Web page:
Specification considerations low pitch roofs

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What are the specification considerations for low-pitch roofs?

With increasing numbers of homeowners opting to renovate their homes rather than moving, the market for home extensions has been on the rise - and with it, so has the demand for low-pitch roofs.

When planning a domestic extension, a standard roof pitch may not be suitable. This is often because existing features, such as first-floor windows, get in the way and a lower pitch is required to work around them. Low-pitch roofs may also be chosen for aesthetic reasons since homeowners usually prefer them over flat roofs.

Most roofing supplies, however, are designed for traditional roof pitches, and many roofing contractors are accustomed to working on roofs with higher pitches. The unique demands of a low-pitch roof push the building products to their performance limits, so it’s critical to understand - and address - these issues at the specification stage to ensure a successful and weathertight roof.

Defining low pitch

In the UK, traditional roof pitches measure between 30° and 50°, while low-pitch roofs are defined as less than 30°. Traditionally, a minimum pitch of 20° was recommended, modern roofing products have made it possible to create equally performing roofs with angles as low as 12.5°. Anything less than 12.5° is considered a flat roof.

Considerations when specifying low-pitch roofs

Weathertightness and water run-off are the biggest challenges for a low-pitch roof. As water will be discharged more slowly from a low-pitch roof, capillary action means rainwater has a greater opportunity to work its way through the small gaps between the lapping part of the tiles. This potential for excess water also increases roof loading during a downpour. When designing a low-pitch roof, therefore, it is important to consider the following points.

  • Maximum rafter length - To reduce the length of time rainwater remains on the roof, and to minimise excess loading during a storm, low-pitch roof tile manufacturers specify a maximum rafter length for their products - usually 6m. As a general rule, for every half-metre that the rafter length is over the recommended length, the pitch needs to be increased by 1°.
  • Run-off from other structures - Some low-pitch roofs will need to accommodate water run-off from higher up, such as from the main roof or a dormer. Increasing valley widths can help to cope with increased flow during storm conditions, while additional guttering may also be required.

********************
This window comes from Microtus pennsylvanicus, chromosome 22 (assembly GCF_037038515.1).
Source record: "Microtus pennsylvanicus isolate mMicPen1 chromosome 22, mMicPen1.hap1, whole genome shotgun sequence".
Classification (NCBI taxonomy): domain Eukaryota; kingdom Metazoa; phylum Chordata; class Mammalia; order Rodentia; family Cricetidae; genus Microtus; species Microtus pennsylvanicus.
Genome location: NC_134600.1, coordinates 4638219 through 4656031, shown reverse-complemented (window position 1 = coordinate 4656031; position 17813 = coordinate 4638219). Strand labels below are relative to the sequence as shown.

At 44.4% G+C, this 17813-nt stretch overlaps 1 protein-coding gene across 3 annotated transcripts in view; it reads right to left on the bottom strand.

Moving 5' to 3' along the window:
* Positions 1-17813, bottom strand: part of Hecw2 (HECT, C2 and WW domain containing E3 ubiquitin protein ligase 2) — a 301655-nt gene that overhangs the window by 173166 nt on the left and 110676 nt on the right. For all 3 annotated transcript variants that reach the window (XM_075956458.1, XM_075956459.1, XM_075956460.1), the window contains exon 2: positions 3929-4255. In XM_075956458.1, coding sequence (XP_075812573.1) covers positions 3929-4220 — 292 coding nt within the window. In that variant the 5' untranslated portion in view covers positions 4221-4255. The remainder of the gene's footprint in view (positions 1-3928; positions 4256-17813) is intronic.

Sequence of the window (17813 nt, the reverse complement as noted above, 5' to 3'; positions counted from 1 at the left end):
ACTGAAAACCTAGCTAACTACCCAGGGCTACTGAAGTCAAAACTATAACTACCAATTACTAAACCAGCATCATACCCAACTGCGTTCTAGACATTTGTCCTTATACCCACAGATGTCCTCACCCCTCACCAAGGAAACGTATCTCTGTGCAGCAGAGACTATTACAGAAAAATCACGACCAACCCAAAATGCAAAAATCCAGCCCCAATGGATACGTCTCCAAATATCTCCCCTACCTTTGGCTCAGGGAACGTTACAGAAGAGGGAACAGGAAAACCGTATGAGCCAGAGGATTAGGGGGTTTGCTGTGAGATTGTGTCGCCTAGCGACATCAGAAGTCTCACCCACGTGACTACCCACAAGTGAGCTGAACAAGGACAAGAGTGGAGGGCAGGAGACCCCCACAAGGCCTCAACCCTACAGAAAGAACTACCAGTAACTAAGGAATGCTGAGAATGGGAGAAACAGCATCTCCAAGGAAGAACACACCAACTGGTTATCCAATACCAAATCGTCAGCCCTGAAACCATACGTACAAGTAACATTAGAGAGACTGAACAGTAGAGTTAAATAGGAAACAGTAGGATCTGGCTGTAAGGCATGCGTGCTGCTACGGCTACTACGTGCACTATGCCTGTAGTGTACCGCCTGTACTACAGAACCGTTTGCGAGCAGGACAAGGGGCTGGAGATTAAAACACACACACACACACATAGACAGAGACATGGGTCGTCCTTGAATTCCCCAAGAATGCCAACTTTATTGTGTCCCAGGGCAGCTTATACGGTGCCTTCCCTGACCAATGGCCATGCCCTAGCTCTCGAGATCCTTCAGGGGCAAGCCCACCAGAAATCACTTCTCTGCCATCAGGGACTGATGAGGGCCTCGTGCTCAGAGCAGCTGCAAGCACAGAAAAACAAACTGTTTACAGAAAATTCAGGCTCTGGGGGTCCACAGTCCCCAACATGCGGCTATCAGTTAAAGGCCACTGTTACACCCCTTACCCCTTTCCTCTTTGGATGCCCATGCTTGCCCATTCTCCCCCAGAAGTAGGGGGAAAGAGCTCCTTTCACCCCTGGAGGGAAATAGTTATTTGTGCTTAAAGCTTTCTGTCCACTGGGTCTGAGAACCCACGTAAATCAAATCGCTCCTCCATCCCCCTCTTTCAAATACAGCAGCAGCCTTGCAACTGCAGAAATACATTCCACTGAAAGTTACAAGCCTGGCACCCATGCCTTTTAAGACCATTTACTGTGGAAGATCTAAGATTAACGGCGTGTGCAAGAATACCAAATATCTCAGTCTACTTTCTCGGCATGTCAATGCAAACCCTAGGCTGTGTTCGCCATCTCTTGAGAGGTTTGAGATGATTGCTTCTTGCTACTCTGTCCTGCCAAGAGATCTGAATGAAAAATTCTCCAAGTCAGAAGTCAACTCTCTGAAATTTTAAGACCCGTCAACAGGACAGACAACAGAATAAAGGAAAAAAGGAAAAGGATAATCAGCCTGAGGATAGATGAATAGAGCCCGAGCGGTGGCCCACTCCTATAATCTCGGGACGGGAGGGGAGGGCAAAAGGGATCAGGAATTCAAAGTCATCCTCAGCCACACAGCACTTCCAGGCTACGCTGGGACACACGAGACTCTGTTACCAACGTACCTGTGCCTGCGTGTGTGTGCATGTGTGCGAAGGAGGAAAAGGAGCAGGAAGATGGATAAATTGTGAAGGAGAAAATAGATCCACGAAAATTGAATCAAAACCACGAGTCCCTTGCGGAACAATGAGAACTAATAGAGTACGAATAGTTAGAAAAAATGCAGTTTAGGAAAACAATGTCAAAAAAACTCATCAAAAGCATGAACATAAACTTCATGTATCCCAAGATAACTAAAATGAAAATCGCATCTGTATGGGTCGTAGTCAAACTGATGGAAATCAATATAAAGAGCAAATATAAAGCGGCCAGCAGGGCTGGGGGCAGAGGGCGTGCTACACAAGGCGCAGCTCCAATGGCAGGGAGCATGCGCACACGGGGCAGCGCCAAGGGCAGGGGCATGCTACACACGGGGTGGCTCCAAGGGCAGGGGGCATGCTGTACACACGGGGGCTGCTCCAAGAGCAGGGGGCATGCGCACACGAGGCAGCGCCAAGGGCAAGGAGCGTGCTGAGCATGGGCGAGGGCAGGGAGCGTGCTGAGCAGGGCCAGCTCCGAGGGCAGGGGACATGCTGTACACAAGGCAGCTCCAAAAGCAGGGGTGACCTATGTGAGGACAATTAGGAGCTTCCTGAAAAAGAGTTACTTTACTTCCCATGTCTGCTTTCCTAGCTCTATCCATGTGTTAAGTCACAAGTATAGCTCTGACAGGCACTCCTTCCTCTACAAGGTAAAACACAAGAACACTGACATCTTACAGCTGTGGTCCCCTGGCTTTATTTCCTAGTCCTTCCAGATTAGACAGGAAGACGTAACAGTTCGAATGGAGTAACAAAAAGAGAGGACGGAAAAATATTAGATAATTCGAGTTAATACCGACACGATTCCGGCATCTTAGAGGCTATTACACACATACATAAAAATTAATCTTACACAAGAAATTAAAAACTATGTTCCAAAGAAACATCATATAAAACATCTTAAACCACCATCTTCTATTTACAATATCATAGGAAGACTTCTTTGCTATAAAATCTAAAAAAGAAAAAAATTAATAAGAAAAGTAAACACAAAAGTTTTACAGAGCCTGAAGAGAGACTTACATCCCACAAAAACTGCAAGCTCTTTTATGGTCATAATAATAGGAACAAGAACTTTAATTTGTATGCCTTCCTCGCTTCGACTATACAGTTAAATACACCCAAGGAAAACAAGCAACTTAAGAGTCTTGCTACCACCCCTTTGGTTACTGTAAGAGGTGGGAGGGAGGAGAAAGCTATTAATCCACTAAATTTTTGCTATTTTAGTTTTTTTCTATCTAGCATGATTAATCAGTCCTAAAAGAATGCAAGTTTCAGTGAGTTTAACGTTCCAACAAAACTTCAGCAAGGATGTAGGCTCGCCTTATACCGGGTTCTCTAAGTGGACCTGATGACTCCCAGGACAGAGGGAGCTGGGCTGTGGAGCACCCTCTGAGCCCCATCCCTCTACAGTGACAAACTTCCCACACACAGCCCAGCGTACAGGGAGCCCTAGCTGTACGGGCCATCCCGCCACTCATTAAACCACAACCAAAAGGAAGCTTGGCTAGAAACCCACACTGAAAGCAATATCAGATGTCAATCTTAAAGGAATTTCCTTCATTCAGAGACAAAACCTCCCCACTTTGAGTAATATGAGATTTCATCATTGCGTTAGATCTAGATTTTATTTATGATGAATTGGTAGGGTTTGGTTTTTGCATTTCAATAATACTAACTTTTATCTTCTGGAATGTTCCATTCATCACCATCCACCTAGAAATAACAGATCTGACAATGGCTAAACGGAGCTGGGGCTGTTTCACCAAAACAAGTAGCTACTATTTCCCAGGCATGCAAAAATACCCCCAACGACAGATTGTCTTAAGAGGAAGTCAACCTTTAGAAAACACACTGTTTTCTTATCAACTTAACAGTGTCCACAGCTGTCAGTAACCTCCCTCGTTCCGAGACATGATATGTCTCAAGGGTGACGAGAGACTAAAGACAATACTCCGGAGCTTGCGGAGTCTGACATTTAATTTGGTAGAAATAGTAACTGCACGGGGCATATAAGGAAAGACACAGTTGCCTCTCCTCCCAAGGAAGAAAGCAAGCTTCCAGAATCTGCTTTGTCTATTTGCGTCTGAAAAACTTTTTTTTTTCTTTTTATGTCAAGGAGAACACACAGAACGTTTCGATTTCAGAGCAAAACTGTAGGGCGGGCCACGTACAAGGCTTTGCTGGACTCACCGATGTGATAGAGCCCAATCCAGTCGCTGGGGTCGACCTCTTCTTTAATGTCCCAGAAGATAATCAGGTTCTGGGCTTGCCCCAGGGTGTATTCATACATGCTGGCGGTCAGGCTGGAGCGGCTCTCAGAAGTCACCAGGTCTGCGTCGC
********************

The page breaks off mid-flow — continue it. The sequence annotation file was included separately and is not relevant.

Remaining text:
• Tile headlap - This prevents water from creeping under tiles in either a sideways or upwards direction through capillary action. The correct tile headlap depends on the specific roof tile and roof pitch, so check manufacturer recommendations.
  • Batten spacing - Where two adjacent roof slopes of varying pitch meet, set the batten gauge to that of the lower pitch. This will ensure alignment at intersections.
  • Underlay drape - When using a roofing underlay, a small amount of drape is advised. This creates a drainage channel for any water that manages to creep under the tiles. BS 5534 recommends a maximum drape of 15mm to avoid flapping noises and excess wind loading. Counter battens and sarking can also be used to make roof base layers more watertight.
  • Ventilation - Normal contour vents are only suitable for roof pitches above 20°. For lower pitches, consider dry-fix eaves vents.

Roof tiles for low-pitch roofs

Marley offers a wide range of low-pitch roofing tiles with products ranging from profiled clay pantiles and flat concrete tiles resembling natural slate to natural timber shakes and shingles. Options include:

  • Mendip 12.5 is a concrete tile with an interlocking double pantile design. Thanks to its four weather channels, it is suitable for pitches down to 12.5°.
  • Wessex is an interlocking concrete tile designed to shed water efficiently at pitches as low as 15°.
  • Lincoln is a clay pantile with an open-gauge design suitable for pitches down to 17.5°.
  • Edgemere is an interlocking concrete tile with a slate appearance. It provides a large format covering for pitches as low as 17.5°.
  • Blue Label Western Red Cedar shingles and shakes provide a natural appearance and are lightweight, making them easy to transport. They are suitable for pitches as low as 14° (shingles) and 20° (shakes).

All Marley low-pitch roofing products are put through a rigorous testing process. This goes well beyond the testing of a standard roof tile and helps to ensure that the tiles perform as intended, even when pushed to their limits.

Complete low-pitch roofing systems from Marley

When specifying low-pitch roofs, details are critical for ensuring weathertightness and reliability. It only takes a tiny gap for wind and rain to get in under the tiles, and all elements of the roofing system need to work together to prevent weather ingress.

Marley’s complete roofing system makes it easy to specify roofing products that work together to create a low-pitch roof that performs well, even as low as 12.5°, and all of our products are backed by a 15-year guarantee when used as a full system.

To find out more about Marley’s roofing systems, and our range of low-pitch roofing tiles, please browse our product pages where you can find the technical information and order samples. And if you have any questions, please get in touch with our technical advice team.